Labour MEPs welcome new EU guidelines on labelling of goods from Israeli settlements
Labour MEPs have welcomed new European Union guidelines on imports from Israeli settlements, which state Israeli producers must explicitly label farm goods and cosmetics that come from the settlements when they are sold in the EU.
Richard Howitt MEP, Labour’s European Parliament spokesperson on foreign affairs and chair of the working group on the Middle East and North Africa, said:
“European rules already say the origin of a product should be on its label, and it is regrettable how long the European Union has taken to apply this to Israeli settlements, but the pressure exerted has finally paid off.
“Consumers across Europe have the right to know where the goods they buy are coming from so they can then make an informed choice.
“This move is not a boycott but I hope it will signal to Israel that Europe is willing to consider using its economic power to incentivise peace, and that it represents an extra pressure for meaningful talks to establish a just peace with Palestinians.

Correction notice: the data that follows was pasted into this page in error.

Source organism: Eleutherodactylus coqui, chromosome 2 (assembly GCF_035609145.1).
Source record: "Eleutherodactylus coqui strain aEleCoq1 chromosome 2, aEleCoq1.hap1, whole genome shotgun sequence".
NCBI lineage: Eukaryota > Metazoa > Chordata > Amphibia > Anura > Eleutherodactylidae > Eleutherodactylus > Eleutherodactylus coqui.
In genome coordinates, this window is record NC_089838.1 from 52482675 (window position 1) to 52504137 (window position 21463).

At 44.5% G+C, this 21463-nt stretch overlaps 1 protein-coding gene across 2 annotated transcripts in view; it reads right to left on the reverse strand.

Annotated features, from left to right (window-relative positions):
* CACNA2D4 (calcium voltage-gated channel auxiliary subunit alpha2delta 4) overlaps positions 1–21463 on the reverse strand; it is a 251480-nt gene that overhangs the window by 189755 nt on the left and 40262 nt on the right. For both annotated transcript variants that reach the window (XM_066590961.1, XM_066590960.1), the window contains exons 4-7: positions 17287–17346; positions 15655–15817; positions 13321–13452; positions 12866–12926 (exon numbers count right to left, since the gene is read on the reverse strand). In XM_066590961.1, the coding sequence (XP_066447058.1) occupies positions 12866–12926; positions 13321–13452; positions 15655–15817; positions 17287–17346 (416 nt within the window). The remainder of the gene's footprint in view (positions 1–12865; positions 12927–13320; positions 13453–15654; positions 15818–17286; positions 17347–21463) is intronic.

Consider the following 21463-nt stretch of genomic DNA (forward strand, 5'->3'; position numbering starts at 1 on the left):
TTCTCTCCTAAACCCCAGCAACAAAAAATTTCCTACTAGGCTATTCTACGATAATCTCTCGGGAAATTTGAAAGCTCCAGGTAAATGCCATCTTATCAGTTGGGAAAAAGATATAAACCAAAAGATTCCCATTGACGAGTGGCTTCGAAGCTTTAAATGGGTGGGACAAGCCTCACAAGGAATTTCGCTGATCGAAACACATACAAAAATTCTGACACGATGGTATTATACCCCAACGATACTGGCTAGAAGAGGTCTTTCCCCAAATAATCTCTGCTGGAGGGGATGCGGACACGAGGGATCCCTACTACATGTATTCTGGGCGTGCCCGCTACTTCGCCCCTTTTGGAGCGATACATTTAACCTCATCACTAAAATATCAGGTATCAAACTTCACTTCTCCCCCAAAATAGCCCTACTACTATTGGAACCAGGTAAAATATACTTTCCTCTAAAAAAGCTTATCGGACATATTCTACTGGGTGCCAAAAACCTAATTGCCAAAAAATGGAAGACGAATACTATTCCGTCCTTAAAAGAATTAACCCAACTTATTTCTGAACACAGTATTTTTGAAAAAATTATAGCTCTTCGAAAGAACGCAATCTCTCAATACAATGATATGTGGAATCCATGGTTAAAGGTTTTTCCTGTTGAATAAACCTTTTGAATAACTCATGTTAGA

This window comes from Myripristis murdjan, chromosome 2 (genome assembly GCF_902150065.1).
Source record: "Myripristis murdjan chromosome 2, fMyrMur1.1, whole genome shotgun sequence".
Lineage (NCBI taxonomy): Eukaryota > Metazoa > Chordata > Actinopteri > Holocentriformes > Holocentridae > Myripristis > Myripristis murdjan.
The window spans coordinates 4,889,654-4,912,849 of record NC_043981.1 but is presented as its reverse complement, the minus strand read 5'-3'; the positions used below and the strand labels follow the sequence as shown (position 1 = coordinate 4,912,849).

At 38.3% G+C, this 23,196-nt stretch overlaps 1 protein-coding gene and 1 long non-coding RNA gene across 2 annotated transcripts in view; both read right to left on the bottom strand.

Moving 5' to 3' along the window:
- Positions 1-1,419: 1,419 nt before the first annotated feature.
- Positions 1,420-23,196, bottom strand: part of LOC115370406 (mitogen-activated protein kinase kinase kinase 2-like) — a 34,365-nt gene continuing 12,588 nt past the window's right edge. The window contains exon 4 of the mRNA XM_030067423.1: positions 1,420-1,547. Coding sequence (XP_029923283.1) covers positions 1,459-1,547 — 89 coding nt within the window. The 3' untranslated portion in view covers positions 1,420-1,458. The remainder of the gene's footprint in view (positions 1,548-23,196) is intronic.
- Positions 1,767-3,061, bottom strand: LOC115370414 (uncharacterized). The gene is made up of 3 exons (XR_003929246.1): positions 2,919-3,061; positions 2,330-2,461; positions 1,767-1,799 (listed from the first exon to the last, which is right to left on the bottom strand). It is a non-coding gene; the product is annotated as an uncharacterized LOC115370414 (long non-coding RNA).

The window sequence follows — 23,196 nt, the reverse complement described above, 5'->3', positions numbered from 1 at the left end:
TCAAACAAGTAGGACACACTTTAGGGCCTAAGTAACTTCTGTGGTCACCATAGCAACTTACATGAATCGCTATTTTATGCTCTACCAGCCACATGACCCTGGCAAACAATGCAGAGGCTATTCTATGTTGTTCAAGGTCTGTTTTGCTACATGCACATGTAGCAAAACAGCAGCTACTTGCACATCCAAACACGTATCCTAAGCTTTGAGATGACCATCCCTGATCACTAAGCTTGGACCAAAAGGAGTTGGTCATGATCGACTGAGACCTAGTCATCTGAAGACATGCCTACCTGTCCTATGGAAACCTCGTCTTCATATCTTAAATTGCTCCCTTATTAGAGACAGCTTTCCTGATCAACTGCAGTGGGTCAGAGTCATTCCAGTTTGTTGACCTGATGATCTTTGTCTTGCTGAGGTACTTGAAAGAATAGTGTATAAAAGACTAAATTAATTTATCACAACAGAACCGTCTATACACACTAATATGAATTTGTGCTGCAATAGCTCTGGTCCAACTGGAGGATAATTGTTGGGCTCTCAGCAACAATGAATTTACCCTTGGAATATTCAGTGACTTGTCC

“These goods are coming from illegal settlements that are not part of sovereign Israel. As a consumer, I will choose not to buy them and, as a politician, I hope it may help lead to an end to settlement expansion as part of comprehensive moves towards peace.”
Jude Kirton-Darling MEP, member of the European Parliament international trade committee, said:
“When the EU signs a free trade agreement, this comes with responsibilities for our trading partners. EU law makes it clear that goods from illegal settlements should be labelled as such.
“In July, the European Centre for Foreign Relations produced a report which demonstrated that the EU’s own legal rules mean we shouldn’t just be labelling goods from the illegal settlements but also services.
“I have been asking the European Commission to clarify its position in this respect.”
David Martin MEP, member of the European Parliament international trade committee, said:
“The European Union is clear that the settlements are illegal under international law, and these guidelines are a welcome reflection of this policy.
“European consumers have the right to make informed choices about the products they buy. The occupied territories are not Israel, and it is misleading to consumers to label products as such.
“A huge number of constituents have told MEPs they do not wish to be complicit in the occupied territories. I share this opinion. This is a step in the right direction for a more responsible EU trade policy in the Middle East.”